Neck Turning made Easy

 BY: Bob Buckland (aka: Farmer Bob)

The following was written in response to email questions from Greg Manning to Farmer Bob


 

Greg Manning wrote:

Bob...I am interested in how to begin neck turning and what steps to
take......at what stage of the case preparation....how do you know the
stopping point and if some of your cases are within tolerances which
ones not to turn, etc.     Thanks Greg

From Farmer Bob:

Greg,

I think this is going to be a book!
First, use new brass as the best starting point.  Second choice would be once fired.  
If you go beyond that, necks must be annealed, as they become too hard for the multiple step process.
Once fired brass gives you the advantage of a fire formed case, and hopefully
some neck growth.

Measure chamber.   I suggest one of the slugs from Sinclair. If you can,  run a longer neck, than the trim to
length listed in the book, you will get better support for the bullet. Some guys weigh their cases before touching them. I like to get a little closer, and make things equal.

Dies are important, I use a Redding complete comp. set. Has the bushing for neck sizing. I do not recommend trying to
neck size with a full length die.

(1)Decap all cases.

(2) Tumble or Vibrate clean.

(3)Check for any media left in the cases.

(4) Use Sinclair primer pocket tool, seats on the head, and will cut the primer pockets perfectly even, I
have both the hand, and the power driver adapter. Use the
power. The Sinclair tool will produce a perfectly even in depth pocket,
you cannot go to far.

(5) Neck size all brass.

(6) Measure all case lengths, and use the measurement of the shortest one. You are going
to have to make a decision here based on the measurements of the brass you are using.
If you have chosen to trim to book length, set up and trim them all to that measurement.
If you want the necks to grow, trim to the shortest length that is longer than the listed length.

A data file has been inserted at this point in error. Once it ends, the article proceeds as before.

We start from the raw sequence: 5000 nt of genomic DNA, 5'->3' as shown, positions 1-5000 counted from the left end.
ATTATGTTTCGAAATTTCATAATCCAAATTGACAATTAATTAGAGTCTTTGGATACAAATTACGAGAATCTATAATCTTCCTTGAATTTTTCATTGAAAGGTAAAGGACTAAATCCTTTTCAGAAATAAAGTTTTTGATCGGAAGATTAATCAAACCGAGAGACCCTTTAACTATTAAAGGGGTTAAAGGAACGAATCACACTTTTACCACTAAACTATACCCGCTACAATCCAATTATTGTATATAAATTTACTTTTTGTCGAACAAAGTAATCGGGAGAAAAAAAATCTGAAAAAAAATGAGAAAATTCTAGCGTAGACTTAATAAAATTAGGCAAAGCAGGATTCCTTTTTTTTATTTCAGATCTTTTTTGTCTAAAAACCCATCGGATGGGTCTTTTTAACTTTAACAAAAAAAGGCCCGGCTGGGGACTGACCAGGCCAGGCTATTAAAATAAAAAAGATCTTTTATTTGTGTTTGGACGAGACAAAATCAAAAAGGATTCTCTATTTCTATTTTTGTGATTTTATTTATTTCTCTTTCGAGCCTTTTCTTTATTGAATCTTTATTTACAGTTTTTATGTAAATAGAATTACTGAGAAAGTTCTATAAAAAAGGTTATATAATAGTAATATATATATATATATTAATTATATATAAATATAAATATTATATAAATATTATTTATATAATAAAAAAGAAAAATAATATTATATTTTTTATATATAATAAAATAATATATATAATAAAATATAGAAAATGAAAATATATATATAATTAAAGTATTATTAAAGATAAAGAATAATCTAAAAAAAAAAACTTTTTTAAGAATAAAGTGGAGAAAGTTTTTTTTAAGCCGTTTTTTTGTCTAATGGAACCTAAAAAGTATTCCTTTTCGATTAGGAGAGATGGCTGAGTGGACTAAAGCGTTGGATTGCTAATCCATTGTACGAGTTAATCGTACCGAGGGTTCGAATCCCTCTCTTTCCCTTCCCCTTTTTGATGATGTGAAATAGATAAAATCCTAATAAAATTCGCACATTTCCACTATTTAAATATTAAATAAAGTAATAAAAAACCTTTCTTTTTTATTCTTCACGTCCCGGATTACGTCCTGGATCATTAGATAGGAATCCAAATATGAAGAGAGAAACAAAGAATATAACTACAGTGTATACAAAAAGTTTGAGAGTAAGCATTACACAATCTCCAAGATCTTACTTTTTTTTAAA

The objective here is uniform length. Cull out all cases shorter than the listed trim to length. If they are all short, trim to the shortest length regardless.

(7) Inside Flash hole uniform, cut till you get a perfectly smooth feel, takes a little time. This is one of the top
things you can do to improve accuracy. Flame front from primer ignition, must be even.

(8) At this point, you need to inside chamfer the necks. inside only, we are going to turn the neck, so the outside does not
matter. The inside will let it slide on the sizing mandrel easier.

(9)  You should get a .001 oversize mandrel with the Sinclair tool, one
reason I said talk to Bud at Sinclairs.

(10) Run all the cases over the mandrel, even and steady. Don't come down hard on the mandrel, it will
bottom and you could possibly set the neck back. Use a tiny , tiny amount of Imperial sizing wax on both the turning tool mandrel, and the sizing mandrel.

(11)  The turning tool will come with a bunch of instructions on how to lock and adjust the cutter. This of course will
depend on the tool you have chosen. You want the cutter to cut only about 85% of the neck. Start by making sure you do not touch with the cutter. Slowly adjust down, until you have barely cut the neck. Do the complete neck and just barely cut the shoulder. If you chose the Sinclair, they will tell you all about about it, and combined with the instructions, and playing a little, you will get a smooth average cut, leaving just a bit untouched. You do not want a perfect cut all the way around, as you will have trimmed away to much brass. You will probably waste a few cases getting set up. Once you have decided your cut depth, it will be locked in and you will not have to adjust again, for this brass. Some may cut all around, most will not. If you cut several and they clean up all around, your to deep. Now all the cases can be weighed, and separated into lots. I do this for
my target rounds, and my hunting rounds.

(12) Back in the tumbler, just to remove sizing wax, and any shavings left over. Keeps brass, and wax from making the powder stick while loading.

I hope this helps, Its really easier than it sounds. Your will now be on your way to making your rifle perform to its potential.

This is the beginning. These rounds will be accurate. When they are fired they will now fit the chamber exactly on center.

Grand Finale!
In the above steps we full length sized the neck. ( the whole neck, not the case). Now when you reload these, only size the portion of the neck down to about .010" below your bullet seated depth. The fire formed, after turning brass, neck will now fit the chamber perfectly centered and supported at the part of the neck that you did not size on this second go round. The part you did size, which by the way is; (minimum seating depth, .224 + .010) ( substitute the bullet diameter (minimum
seating)  for your actual seating depth determined by how far off the lands you seat, will be held perfectly in the center and aligned with the rifling.

*** These are your most accurate rounds***

Farmer Bob